September 15, 2022
Dear Bobcat parent and family members,
Most of my emails to you provide information to keep you in the loop about approaching deadlines students will face or events, services and programs available to them. However, I occasionally write about topics related to college students' transition to adulthood. Today, I want to share how college changes a student's relationships with their parents. I think this topic may be timely for many of you as you navigate a range of emotions with your student(s) being away from home.
Most students at MSU are between 18 and 25 years old -- a time of "emerging adulthood," a term coined by one of my favorite authors, Jeffrey Arnett. Dr. Arnett describes this distinct period in a young person's life as dynamic and fluid:
"Having left the dependency of childhood and adolescence and having not yet entered
the enduring responsibilities that are normative in adulthood, emerging adults often
explore a variety of possible life directions in love, work, and worldviews. Emerging
adulthood is a time of life when many different directions remain possible, when little
about the future has been decided for certain, when the scope of independent exploration of life's possibilities is greater for most people
than it will be at any other period of the life course."
His seminal article on this topic was published in American Psychologist in 2000 and is still very relevant today. I encourage you to check it out.
One area of significant development that occurs during emerging adulthood is the student's relationship with parents and family members. The good news is that research has shown that parent and child relationships often improve during their college years. There are many factors in play here, and this article in The Atlantic does a great job of describing them. This article also notes that it's important for parents to evolve along with their children. Instead of being authoritative figures and problem-solvers, parents need to transition into the role of advisor to support their children as they begin to chart their own paths.
Another area that develops during emerging adulthood is recognizing when you need help and having the maturity to seek assistance. September is Suicide Prevention Month, and President Cruzado sent a communication to all students on Sept. 1, letting them know that our campus community is here to support them. The email also provided students with information about the many resources available on campus. Please read this communication so that you're also aware of the resources available to students.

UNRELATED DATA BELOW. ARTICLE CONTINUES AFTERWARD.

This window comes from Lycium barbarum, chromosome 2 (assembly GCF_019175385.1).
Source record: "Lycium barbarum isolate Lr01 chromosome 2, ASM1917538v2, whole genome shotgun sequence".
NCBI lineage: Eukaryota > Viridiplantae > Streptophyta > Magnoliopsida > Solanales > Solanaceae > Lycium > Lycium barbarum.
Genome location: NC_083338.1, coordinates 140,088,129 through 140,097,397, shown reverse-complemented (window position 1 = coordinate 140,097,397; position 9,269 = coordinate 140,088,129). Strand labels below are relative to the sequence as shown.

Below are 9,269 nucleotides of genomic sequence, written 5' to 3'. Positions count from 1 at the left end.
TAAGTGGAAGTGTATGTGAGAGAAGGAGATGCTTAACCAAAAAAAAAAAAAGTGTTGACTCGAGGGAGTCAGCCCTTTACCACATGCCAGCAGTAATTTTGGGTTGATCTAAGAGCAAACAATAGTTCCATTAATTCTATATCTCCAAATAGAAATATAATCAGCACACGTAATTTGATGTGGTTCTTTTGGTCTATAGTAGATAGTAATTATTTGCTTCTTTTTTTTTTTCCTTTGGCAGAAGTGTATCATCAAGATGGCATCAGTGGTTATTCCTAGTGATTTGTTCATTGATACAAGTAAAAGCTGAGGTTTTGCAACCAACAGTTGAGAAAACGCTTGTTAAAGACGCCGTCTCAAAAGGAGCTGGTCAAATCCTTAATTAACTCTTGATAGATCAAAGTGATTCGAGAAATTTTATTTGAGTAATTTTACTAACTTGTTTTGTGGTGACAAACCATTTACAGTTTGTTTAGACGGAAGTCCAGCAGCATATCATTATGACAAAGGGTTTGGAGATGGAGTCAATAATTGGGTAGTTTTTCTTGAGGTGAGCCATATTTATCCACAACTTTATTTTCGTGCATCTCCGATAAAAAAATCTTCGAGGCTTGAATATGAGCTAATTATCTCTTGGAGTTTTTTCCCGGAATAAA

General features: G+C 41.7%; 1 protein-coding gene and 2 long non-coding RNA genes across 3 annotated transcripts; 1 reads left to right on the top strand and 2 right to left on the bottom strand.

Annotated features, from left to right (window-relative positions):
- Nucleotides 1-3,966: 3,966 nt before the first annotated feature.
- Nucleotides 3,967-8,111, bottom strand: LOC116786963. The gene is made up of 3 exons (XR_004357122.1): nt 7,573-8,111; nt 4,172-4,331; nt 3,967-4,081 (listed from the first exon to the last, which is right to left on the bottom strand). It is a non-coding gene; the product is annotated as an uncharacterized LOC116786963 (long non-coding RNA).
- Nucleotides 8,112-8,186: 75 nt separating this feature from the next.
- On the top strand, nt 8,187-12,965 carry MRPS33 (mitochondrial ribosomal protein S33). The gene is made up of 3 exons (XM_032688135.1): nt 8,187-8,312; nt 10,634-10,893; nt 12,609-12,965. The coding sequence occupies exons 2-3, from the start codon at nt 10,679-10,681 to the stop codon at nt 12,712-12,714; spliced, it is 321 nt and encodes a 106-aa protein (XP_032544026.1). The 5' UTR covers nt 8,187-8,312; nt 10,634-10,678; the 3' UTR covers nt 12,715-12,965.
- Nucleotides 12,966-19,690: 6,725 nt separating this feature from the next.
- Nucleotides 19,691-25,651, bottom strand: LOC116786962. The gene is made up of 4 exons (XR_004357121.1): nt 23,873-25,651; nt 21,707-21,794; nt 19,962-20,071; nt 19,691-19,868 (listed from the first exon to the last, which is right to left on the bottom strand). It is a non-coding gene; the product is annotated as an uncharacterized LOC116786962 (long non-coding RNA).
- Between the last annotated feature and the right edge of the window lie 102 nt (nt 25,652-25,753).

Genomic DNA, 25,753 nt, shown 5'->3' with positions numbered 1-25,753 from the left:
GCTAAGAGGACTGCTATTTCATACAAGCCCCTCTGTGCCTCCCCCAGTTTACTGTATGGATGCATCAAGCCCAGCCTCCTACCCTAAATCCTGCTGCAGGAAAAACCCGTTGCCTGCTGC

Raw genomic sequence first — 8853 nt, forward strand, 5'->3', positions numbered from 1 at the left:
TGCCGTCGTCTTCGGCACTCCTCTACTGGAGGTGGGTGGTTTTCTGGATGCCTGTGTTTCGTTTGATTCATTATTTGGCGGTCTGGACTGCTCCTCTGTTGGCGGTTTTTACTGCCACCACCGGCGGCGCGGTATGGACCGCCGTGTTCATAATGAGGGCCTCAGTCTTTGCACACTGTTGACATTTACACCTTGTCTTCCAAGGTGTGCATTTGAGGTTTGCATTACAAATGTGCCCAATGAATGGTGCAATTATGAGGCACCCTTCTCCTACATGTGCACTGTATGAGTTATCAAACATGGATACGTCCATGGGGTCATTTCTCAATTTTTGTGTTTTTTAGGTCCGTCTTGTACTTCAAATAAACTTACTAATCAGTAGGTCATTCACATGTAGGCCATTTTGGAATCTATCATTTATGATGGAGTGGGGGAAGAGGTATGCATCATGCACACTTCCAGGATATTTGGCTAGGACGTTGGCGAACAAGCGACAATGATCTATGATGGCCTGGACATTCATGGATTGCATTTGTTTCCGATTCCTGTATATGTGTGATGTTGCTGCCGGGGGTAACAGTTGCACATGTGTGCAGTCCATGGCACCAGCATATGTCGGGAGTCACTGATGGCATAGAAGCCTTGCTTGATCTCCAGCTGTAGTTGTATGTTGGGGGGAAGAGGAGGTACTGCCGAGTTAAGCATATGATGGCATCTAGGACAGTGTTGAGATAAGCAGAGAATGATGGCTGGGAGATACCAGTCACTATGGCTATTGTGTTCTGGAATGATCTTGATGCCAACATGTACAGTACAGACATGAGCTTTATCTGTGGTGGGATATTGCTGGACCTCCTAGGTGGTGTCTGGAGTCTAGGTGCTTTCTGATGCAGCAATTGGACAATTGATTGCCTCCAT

In July, the state launched the Montana 988 Suicide Prevention and Mental Health Crisis Lifeline. Montana 988 is part of the National 988 Suicide and Crisis Lifeline network of over 200 local, independent crisis centers. These organizations help people in mental health-related distress or experiencing a suicidal crisis 24 hours a day, seven days a week, across the U.S.
MSU is partnering with the governor's office, Department of Public Health and Human Services officials, and mental health and crisis lifeline experts to promote Montana 988. Promotional materials included posters designed by MSU art and graphic design students as part of a yearlong project. Representatives from the governor's office chose 11 designs from 90 student designs to illustrate suicide awareness and prevention. We're honored by this opportunity for our talented students to help spread the word about this crucial new resource.
If you are ever concerned for your student, do not hesitate to submit a CARE Referral through the Office of the Dean of Students. We encourage students, faculty, and staff to submit CARE Referrals when they are worried about the well-being and safety of a peer or anyone else on campus. The CARE Referral provides a way for university community members, including parents and families, to express concern about a person by submitting an online form and connecting them to resources.
Another vital self-care resource is the annual flu shot. MSU Student Health Partners has walk-up flu vaccine clinics scheduled from 10 a.m. to 3 p.m. on Sept. 27, Oct. 12 and Oct. 20 in tents outside of the Swingle Health Building and on Nov. 9 in SUB 233. If students can't make it to a walk-up clinic, they can call 406-994-2311 to schedule a flu vaccine appointment. Please encourage your student to get a flu shot this year.
Finally, don't forget to register for the 2022 Parent and Family Weekend, which is scheduled for Sept. 30 through Oct. 2. Many fun events are planned, including a reception, Bobcat Parent and Family Brunch, Parent and Family Tailgate and the football game against UC Davis. For more information and to register, visit the 2022 Parent and Family Weekend webpage. Hope to see you there!
Matthew R. Caires